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Review of the Desalination and Water Purification Technology Roadmap Lisa Henthorne, Michael Hightower, Thomas Hinkebein, Thomas Jennings, Jack Jorgenson, James Lozier, Jerry Maxwell, Wade Miller, John Pellegrino, Kevin Price, and Robert Reiss. This report is also based on analysis of the Roadmap and is supplemented by review of pertinent peer-reviewed literature. I would like to thank and express my appreciation to our committee members for recognizing the high priority of this effort and for dedicating their time and talents to produce this report on an accelerated schedule. We were guided in our efforts by the Water Science and Technology Board and its director Stephen Parker. Study directors Stephanie Johnson and Mark Gibson set the pace, focus, and agenda for our work, maintained contact with the study sponsor, and acted as liaison to ensure compliance with NRC policies. Stephanie and Mark worked tirelessly to assemble and edit the two reports, making sure that the final product represented our best thinking and advice. Jon Sanders, senior project assistant, provided project support including meeting logistics, research assistance, and help with editorial tasks. This report was reviewed in draft form by individuals chosen for their diverse perspectives and technical expertise in accordance with the procedures approved by the NRC’s Report Review Committee. The purpose of this independent review is to provide candid and critical comments that will assist the institution in making its published report as sound as possible and to ensure the report meets institutional standards for objectivity, evidence, and responsiveness to the study charge. The review comments and draft manuscript remain confidential to protect the integrity of the deliberative process. We wish to thank the following individuals for their review of this report: Mr. Leon Awerbuch, Leading Edge Technologies, Ltd.; Mr. James Birkett, West Neck Strategies, Inc.; Dr. Menachem Elimelech, Yale University; Ms. Virginia Grebbian, Orange County Water District; Dr. Bruce Macler, U.S. Environmental Protection Agency; Mr. Thomas Seacord, Carollo Engineers; and Dr. Rhodes Trussell, Trussell Technologies, Inc. Although the reviewers listed above have provided many constructive comments and suggestions, they were not asked to endorse the conclusions or recommendations, nor did they see the final draft of the report before its release. The review of this report was overseen by Dr. Henry Vaux, Jr., University of California, Berkeley. Appointed by the National Research Council, he was responsible for making certain that an independent examination of the report was carefully carried out in accordance with the institutional procedures and that all review comments were carefully considered. Responsibility for the final content of this report rests entirely with the authoring committee and the institution. David Marks Chair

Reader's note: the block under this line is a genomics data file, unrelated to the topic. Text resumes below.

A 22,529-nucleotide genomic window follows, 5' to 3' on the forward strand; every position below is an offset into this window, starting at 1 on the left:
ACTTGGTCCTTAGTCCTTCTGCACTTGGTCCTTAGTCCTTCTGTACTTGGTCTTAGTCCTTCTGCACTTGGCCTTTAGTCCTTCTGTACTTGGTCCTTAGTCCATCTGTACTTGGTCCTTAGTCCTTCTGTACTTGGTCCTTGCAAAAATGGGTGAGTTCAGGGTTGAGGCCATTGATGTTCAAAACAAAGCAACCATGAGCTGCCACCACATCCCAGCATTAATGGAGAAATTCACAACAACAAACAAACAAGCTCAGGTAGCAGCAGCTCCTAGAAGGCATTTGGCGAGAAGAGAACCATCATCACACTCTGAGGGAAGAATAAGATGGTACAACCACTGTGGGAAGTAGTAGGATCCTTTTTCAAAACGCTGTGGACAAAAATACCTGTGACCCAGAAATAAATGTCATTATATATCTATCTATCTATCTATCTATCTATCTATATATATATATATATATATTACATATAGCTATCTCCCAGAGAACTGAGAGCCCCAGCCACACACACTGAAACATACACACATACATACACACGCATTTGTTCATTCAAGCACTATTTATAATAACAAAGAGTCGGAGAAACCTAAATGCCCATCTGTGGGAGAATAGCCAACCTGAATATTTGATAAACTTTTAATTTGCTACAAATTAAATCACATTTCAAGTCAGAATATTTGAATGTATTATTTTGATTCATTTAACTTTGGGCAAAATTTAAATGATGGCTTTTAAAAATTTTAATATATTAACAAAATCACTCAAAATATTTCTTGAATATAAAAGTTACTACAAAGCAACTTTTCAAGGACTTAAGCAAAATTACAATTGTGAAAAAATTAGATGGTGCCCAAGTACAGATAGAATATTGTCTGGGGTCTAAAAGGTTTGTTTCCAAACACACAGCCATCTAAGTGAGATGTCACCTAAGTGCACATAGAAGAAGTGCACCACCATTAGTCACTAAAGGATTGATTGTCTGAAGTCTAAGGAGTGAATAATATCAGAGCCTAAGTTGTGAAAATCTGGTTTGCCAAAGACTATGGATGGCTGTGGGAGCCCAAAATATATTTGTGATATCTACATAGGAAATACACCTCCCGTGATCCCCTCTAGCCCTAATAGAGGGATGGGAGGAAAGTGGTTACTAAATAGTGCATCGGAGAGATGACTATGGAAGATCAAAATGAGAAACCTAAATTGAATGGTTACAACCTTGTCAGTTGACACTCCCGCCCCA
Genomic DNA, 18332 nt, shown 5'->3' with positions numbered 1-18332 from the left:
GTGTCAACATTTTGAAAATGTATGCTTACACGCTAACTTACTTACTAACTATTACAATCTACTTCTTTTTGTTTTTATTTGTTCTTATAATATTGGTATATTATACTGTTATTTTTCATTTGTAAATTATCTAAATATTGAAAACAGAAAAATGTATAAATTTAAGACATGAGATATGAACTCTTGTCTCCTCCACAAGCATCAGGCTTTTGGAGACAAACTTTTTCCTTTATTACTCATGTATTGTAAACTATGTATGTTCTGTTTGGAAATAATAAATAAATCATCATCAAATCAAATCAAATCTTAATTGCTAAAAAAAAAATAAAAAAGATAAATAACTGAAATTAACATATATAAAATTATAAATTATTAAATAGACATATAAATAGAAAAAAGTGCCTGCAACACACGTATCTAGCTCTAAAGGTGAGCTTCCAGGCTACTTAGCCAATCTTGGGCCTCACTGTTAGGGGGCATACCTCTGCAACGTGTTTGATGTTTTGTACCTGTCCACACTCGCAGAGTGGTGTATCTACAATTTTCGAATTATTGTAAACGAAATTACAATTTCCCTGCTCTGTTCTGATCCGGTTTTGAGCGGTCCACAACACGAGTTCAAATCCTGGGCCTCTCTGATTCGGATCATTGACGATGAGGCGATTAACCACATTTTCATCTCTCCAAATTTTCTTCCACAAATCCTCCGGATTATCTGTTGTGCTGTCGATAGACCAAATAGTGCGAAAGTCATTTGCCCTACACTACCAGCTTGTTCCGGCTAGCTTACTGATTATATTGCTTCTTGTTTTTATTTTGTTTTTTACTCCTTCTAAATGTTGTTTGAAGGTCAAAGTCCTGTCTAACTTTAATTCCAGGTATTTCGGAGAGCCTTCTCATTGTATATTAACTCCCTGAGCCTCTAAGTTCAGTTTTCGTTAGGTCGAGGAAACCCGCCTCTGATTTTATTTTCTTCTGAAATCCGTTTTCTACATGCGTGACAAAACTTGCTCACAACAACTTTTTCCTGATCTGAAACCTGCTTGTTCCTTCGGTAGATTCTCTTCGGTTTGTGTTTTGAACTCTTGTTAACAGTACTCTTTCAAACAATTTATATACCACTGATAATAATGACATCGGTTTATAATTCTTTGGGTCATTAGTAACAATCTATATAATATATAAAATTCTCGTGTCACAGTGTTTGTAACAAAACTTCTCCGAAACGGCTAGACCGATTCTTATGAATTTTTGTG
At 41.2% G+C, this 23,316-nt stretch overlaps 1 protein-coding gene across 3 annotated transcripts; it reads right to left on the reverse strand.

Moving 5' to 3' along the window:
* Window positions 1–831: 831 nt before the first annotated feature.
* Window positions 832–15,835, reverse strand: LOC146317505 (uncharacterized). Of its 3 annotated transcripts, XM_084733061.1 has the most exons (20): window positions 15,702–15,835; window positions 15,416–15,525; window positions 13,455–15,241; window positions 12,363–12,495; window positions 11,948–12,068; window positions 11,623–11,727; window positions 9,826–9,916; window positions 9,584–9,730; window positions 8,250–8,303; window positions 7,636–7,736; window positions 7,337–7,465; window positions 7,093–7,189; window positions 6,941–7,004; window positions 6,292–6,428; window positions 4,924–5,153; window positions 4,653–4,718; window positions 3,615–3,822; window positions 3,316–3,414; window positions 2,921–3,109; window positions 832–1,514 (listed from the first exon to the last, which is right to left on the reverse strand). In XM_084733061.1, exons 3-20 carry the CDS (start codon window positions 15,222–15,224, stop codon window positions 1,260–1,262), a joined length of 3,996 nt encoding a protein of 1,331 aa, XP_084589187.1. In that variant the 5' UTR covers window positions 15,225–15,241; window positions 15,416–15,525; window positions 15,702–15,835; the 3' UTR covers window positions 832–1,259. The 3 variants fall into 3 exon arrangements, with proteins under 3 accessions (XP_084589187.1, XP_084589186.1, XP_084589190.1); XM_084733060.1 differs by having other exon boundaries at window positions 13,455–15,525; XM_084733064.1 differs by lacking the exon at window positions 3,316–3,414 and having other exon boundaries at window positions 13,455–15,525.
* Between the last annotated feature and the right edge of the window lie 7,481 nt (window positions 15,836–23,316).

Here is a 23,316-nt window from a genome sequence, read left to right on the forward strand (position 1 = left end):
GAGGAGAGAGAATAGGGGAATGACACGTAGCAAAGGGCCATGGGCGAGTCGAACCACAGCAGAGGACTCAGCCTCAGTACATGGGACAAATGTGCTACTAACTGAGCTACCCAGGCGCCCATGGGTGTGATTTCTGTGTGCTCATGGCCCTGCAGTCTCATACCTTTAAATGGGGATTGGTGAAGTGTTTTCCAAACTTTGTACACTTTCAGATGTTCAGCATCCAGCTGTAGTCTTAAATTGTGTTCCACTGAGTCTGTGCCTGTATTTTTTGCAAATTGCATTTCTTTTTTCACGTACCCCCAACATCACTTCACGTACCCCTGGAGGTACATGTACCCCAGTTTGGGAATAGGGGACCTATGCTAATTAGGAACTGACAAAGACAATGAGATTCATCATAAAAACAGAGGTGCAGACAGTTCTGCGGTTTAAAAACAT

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Review of the Desalination and Water Purification Technology Roadmap Contents     EXECUTIVE SUMMARY   1 1   INTRODUCTION   8      Water Availability,   8      Desalination,   11      Desalination Technology Roadmap,   15      Charge to the Committee,   18 2   OVERALL ASSESSMENT OF THE ROADMAP   19      Vision,   20      Critical Objectives,   21      Technologies,   22      Implementation,   22      Conclusions and Recommendations,   23 3   KEY TECHNOLOGICAL AND SCIENTIFIC ISSUES FOR DESALINATION   24      Membrane Technologies,   25      Thermal Technologies,   32      Alternative Technologies,   37      Water Recycling and Reuse,   39      Concentrate Disposal,   45      Proposed Cross-Cutting Technology-Related Research,   51 4   IMPLEMENTATION   54      Implementation Steps,   54      Conclusions and Recommendations,   58     REFERENCES   59     ABBREVIATIONS AND ACRONYMS   63

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Review of the Desalination and Water Purification Technology Roadmap     APPENDIXES         A   Letter Report to John W. Keys, Commissioner, Bureau of Reclamation   66     B   Roster of the Water Science and Technology Board   72     C   Biographical Information of Committee   73